LOUISIANA RED HOT RECORDS

Posts in the HERITAGE category

Kaleidoscoped Cover Art

With a taste of practically everything New Orleans funk is good for, Kaleidoscoped is the taut, focused, fun and effortless follow-up follow up to the 2014 Louisiana Red Hot release Ouroboros. New Orleans Suspects is a Supergroup behemoth, bringing together some of the best, most highly respected players in New Orleans including: Reggie Scanlan on bass (The Radiators, Professor Longhair Band); “Mean” Willie Green on drums (Neville Bros.); Jeff Watkins on saxophone (James Brown Band, Joss Stone Band); Jake Eckert on guitar/vocals (Dirty Dozen Brass Band); and CR Gruver on keyboards and vocals (Polytoxic, Outformation). The Suspects’ experience and versatility rivals any band that New Orleans has ever produced, and
the album cover’s prismatic eye hints at the colorfully distorted lens used for a variegated look at traditional, roots, and psychedelic funk music that only they can deliver.

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dirty word“Ivan’s so good…I play with him.” – Keith Richards

“Dumstaphunk has grown from a small side project into one of music’s most prestigious modern funk ensembles.” – Rolling Stone

A decade into the formation of Dumpstaphunk, the New Orleans’ all-star collective – Ivan Neville (vocals, B3 and Clav), the double bass attack and soulful voices of Tony Hall and Nick Daniels III, Ian Neville on guitar, and the monster addition of Nikki Glaspie (formerly with Beyonce’s all-female band) on drums and vocals – releases their third studio album, Dirty Word.

Initially started as an impromptu line-up of some of New Orleans’ tightest players, hand-picked by Ivan Neville to accompany his 2003 New Orleans Jazz & Heritage Festival performance, Dumpstaphunk has become a stalwart touring act, richly deserving the title “Heavyweight Champions of Funk.” Press accolades for the band have ranged from the New York Times hailing, in 2007, “Dumpstaphunk is the best funk band from New Orleans right now,” to Bass Player Magazine saying, “The colossal low end and filthy grooves they threw down from the Gentilly Stage must have set a Jazz Fest record for baddest bass jams ever.”

Dirty Word offers a fresh and varied take on funk, blues, gospel, second-line, R&B and rock ’n’ roll. The album features special guest appearances by Art Neville, Trombone Shorty, Rebirth Brass Band, Skerik, Ani DiFranco and Flea (Red Hot Chili Peppers). Catch the band, supporting the album with major venue and festival appearances, throughout 2013. But be forewarned…the groove will be nasty and the funk will be deep!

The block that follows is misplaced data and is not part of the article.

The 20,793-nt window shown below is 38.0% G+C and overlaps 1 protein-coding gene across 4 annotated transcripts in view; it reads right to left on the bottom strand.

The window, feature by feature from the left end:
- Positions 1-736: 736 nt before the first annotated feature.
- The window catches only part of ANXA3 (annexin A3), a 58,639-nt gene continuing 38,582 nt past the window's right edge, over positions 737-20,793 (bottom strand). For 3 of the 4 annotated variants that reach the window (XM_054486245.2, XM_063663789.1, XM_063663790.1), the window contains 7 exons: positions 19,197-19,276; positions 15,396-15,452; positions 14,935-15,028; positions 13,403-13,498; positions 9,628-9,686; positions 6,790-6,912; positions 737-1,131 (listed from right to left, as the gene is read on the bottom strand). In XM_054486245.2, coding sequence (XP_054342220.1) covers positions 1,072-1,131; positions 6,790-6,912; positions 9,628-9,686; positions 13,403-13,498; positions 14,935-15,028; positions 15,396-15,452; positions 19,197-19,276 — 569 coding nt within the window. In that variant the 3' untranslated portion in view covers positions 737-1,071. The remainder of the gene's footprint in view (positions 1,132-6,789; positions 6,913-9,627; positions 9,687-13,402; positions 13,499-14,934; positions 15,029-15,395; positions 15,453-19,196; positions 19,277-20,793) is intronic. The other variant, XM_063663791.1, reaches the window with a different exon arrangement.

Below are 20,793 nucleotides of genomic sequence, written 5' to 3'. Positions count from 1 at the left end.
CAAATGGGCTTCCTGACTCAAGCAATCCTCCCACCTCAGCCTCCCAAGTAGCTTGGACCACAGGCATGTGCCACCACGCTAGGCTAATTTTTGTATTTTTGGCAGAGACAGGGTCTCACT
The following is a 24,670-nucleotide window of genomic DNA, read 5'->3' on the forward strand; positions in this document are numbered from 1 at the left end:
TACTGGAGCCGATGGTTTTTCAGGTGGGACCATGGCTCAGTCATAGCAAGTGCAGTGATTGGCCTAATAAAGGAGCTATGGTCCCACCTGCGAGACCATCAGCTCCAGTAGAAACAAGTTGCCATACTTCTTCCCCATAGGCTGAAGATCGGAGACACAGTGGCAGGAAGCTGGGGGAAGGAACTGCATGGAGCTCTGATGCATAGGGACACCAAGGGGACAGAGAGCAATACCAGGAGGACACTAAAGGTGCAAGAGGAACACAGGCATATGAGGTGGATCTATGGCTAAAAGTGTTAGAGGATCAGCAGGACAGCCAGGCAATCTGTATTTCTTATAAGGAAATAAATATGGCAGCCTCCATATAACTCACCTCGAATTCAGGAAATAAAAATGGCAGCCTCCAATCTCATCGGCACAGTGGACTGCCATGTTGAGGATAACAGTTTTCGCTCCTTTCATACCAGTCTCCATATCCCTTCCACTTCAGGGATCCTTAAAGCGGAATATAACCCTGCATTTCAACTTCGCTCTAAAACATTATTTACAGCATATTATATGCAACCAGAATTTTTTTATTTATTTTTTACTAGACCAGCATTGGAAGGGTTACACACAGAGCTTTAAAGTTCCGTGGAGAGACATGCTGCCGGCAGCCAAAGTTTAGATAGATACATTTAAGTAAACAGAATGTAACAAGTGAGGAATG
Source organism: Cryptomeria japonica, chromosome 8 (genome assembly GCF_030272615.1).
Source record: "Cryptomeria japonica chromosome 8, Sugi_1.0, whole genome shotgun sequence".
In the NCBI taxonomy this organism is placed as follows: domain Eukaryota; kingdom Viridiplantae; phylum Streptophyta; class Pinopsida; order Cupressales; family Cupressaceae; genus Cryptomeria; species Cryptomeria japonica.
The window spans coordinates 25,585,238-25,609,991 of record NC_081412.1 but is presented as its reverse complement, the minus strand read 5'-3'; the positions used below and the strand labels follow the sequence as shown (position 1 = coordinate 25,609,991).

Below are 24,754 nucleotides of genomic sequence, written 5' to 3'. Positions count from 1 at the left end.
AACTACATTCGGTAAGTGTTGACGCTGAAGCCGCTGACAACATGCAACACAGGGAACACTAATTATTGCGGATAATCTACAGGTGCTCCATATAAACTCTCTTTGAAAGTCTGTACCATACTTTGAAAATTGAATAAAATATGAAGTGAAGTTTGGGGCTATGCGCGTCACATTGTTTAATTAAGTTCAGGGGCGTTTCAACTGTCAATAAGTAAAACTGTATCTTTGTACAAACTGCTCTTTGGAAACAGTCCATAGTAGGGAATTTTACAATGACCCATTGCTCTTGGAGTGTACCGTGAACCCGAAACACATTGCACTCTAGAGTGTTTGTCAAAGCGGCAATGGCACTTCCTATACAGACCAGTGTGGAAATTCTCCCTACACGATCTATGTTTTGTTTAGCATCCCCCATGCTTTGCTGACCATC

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VARIOUS: New Orleans Gospel Tent

various - new orleans gospel tentThe city of New Orleans has always been considered the motherland of black gospel music, although the true richness of New Orleans’ rich spiritual tradition has actually remained largely unknown beyond the city itself. Every year, this “secret” is let loose to the outside world at outdoor concerts on the edge of New Orleans’ French Quarter, and at spirited performances in an outdoor tent that’s become one of the most celebrated and famous traditions of the New Orleans Jazz Fest. For the first time, there is now a single CD with national distribution that captures the spirit and excitement of New Orleans gospel music at its very best. This record is simply the only one of its kind, an unprecedented, definitive guide to the best of Louisiana gospel music, with virtually all the major performers represented.

In addition to traditional gospel audiences and the pent-up demand created by scores of Jazz Fest attendees, The New Orleans Gospel Tent also holds a crossover appeal to the awakened roots music market in America (Blind Boys Of Alabama, O Brother Where Art Thou?).

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RODERICK PAULIN

Roderick PaulinBIO

Native New Orleanian Roderick Paulin is blazing his own trail keeping the rich New Orleans music tradition alive in non-traditional ways. Roderick is known as being the lynchpin of The Rebirth Brass Band where he composed and arranged anthems that went outside of the ‘normal’ brass band sound with intricate harmonies, rhythms, and mainstream music concepts which attracted younger audiences. That new interest in the music was needed because at that time a lot of the older traditional players weren’t able to accommodate the physical demands of walking the long routes of second-line parades and a shift in music was happening with the younger cats. The social-aid and pleasure clubs themselves that employed the bands, reaped the benefits from this shift in the music because they were now bombarded with new members wanting to parade to this ‘new’ style of music that Rebirth was playing and Roderick was behind the scenes composing and arranging the new modal type of brass band music.